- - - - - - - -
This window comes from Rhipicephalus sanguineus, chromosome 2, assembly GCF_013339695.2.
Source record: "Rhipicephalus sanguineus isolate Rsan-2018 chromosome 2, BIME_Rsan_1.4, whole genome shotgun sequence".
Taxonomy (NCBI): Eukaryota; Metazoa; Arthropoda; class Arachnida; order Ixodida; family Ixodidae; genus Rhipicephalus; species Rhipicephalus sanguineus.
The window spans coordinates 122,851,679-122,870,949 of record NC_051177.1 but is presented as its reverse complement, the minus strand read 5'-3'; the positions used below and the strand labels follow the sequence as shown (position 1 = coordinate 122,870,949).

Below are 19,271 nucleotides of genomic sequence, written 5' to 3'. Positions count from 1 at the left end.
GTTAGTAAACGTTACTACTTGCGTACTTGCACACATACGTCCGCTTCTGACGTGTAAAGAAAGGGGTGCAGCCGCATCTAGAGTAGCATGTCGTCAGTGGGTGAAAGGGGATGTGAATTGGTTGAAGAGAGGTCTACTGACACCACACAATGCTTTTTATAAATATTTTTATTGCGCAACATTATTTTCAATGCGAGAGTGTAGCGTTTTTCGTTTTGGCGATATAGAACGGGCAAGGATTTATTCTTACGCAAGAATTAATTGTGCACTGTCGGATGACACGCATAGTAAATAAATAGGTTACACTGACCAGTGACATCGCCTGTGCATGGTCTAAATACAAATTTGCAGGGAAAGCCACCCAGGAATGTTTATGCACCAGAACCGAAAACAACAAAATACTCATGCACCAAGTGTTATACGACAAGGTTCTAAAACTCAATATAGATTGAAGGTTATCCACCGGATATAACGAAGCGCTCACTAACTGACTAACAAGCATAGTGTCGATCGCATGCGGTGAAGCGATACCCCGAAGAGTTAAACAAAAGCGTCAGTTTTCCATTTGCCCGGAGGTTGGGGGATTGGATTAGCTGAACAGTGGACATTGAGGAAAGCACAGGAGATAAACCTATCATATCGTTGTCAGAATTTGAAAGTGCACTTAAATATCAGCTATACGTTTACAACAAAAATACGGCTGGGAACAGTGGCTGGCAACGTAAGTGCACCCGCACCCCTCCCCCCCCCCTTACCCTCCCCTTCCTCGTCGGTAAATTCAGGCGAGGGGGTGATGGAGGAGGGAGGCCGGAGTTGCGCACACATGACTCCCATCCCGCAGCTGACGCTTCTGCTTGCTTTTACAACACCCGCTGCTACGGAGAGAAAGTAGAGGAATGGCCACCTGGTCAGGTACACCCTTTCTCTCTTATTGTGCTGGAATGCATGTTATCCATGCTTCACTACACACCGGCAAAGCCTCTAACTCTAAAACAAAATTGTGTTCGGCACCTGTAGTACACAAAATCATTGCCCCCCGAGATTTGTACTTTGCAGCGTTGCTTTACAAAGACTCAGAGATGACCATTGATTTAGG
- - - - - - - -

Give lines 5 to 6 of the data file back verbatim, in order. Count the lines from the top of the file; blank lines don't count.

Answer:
Below are 19,271 nucleotides of genomic sequence, written 5' to 3'. Positions count from 1 at the left end.
GTTAGTAAACGTTACTACTTGCGTACTTGCACACATACGTCCGCTTCTGACGTGTAAAGAAAGGGGTGCAGCCGCATCTAGAGTAGCATGTCGTCAGTGGGTGAAAGGGGATGTGAATTGGTTGAAGAGAGGTCTACTGACACCACACAATGCTTTTTATAAATATTTTTATTGCGCAACATTATTTTCAATGCGAGAGTGTAGCGTTTTTCGTTTTGGCGATATAGAACGGGCAAGGATTTATTCTTACGCAAGAATTAATTGTGCACTGTCGGATGACACGCATAGTAAATAAATAGGTTACACTGACCAGTGACATCGCCTGTGCATGGTCTAAATACAAATTTGCAGGGAAAGCCACCCAGGAATGTTTATGCACCAGAACCGAAAACAACAAAATACTCATGCACCAAGTGTTATACGACAAGGTTCTAAAACTCAATATAGATTGAAGGTTATCCACCGGATATAACGAAGCGCTCACTAACTGACTAACAAGCATAGTGTCGATCGCATGCGGTGAAGCGATACCCCGAAGAGTTAAACAAAAGCGTCAGTTTTCCATTTGCCCGGAGGTTGGGGGATTGGATTAGCTGAACAGTGGACATTGAGGAAAGCACAGGAGATAAACCTATCATATCGTTGTCAGAATTTGAAAGTGCACTTAAATATCAGCTATACGTTTACAACAAAAATACGGCTGGGAACAGTGGCTGGCAACGTAAGTGCACCCGCACCCCTCCCCCCCCCCTTACCCTCCCCTTCCTCGTCGGTAAATTCAGGCGAGGGGGTGATGGAGGAGGGAGGCCGGAGTTGCGCACACATGACTCCCATCCCGCAGCTGACGCTTCTGCTTGCTTTTACAACACCCGCTGCTACGGAGAGAAAGTAGAGGAATGGCCACCTGGTCAGGTACACCCTTTCTCTCTTATTGTGCTGGAATGCATGTTATCCATGCTTCACTACACACCGGCAAAGCCTCTAACTCTAAAACAAAATTGTGTTCGGCACCTGTAGTACACAAAATCATTGCCCCCCGAGATTTGTACTTTGCAGCGTTGCTTTACAAAGACTCAGAGATGACCATTGATTTAGG